Airline Introduces New Seating Policy To Protect Women Flying Alone
An airline recently introduced an initiative to give female passengers flying solo the option of choosing which seat they would like. Women are given first pick of either window or aisle seats so they are not forced to sit in the middle of strangers.
Vistara, the Delhi-based airline behind this program, also provides baggage and transportation assistance as well escorting women to taxi ranks. Even if a female flier doesn’t request a certain seat, the airline will still make sure she is not placed in a middle seat.
Sanjiv Kapoor, Vistara’s chief strategy and commercial officer, said many of its solo female travelers request assistance. “One of our core values is ‘intuitive thoughtfulness. We observed the preferences of solo women travellers on our flights, and noticed that they often sought assistance on ground upon arrival at their destinations, mostly either regarding their baggage or to reconfirm the safest and most reliable options for airport transfers. Some even shared their feedback with us that they would like proactive assistance on arrivals, both with luggage and with ground transport/ booking of taxi, especially at night. As part of this optional service, solo women travelers are not assigned middle seats, again based on feedback and intuitive thoughtfulness.”
At first glance, the program seems to be a great idea. It provides women with the assurance that they will be looked after both on the plane and once they land.
What it also does, is highlight the huge problem India has with sexual assault on women. A recent survey found that 84% of women aged between 25-35 had been victims of sexual assault, harassment or violence in public.
Even Air India recently took steps to make flying safer for it’s female passengers. Following two incidents of groping aboard Air India flights were reported, the airline introduced a reserved section of six seats for women. Launched in January 2017, the seating is available to all solo flying women.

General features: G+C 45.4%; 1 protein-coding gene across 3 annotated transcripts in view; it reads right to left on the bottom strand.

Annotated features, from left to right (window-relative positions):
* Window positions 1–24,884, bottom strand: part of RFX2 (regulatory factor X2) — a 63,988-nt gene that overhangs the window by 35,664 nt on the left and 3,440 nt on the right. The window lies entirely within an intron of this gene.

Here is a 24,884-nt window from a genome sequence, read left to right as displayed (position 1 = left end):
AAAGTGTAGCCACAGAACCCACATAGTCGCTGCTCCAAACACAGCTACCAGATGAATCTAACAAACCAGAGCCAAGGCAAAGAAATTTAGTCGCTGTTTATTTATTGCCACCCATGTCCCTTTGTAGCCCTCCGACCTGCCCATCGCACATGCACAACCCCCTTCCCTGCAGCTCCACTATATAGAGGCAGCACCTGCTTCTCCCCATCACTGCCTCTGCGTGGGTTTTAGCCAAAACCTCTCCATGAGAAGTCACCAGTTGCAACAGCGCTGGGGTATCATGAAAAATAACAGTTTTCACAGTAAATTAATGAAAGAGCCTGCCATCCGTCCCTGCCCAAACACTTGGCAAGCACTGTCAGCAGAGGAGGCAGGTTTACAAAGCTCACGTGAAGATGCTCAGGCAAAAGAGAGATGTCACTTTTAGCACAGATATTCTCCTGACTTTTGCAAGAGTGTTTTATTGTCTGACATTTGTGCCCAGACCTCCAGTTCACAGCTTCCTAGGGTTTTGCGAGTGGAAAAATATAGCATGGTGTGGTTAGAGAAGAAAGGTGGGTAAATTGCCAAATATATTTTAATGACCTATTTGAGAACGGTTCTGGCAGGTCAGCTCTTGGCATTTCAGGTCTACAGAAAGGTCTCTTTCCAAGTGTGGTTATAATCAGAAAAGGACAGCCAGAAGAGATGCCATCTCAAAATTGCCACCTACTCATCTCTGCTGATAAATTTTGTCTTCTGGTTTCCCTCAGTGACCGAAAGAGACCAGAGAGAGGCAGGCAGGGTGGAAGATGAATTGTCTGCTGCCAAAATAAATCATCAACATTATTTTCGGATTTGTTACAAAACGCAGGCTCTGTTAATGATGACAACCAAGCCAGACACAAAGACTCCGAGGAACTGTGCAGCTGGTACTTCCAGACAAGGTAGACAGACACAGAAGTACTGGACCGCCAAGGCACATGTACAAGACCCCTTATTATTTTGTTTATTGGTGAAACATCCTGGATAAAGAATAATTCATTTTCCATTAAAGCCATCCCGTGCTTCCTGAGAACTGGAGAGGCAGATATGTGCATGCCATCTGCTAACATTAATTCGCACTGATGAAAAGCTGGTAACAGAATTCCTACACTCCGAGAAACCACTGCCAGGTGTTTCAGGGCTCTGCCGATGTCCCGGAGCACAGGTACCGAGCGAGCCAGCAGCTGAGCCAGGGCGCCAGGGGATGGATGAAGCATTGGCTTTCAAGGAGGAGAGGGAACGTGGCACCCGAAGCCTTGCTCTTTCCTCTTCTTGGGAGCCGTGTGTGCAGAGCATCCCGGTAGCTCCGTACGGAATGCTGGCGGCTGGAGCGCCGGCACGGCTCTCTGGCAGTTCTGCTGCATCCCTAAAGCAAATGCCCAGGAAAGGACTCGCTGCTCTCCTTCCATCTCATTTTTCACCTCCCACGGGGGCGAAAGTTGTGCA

While sexual assault on women (and anyone for that matter) can occur anywhere, in India it usually occurs in crowded areas such as market places, train stations, buses, and public streets. The harassment can range from sexually suggestive comments to catcalls to outright groping.
Although many have praised Vistara’s initiative I’m still wondering why women are the ones who need to be separated and isolated from their attackers. It’s like saying “men can’t control themselves to not attack you so we’ll move you just in case.”
And while I think the program is positive in that it highlights the problem India is facing, I do think more education needs to be focused on men. They need to be educated and made accountable for their actions rather than just having their victims removed from their reach.
Australia also toyed with the idea of having “women only” carriages on certain Sydney trains so that female passengers would feel safer travelling alone. Again, while I totally support the safety of women I don’t know that I agree with segregating them from men. It doesn’t really solve the problem of why some men are assaulting women.
What do you think? Is Vistara’s initiative a positive one in your opinion? Is this a service that you would use if it was made available to you?
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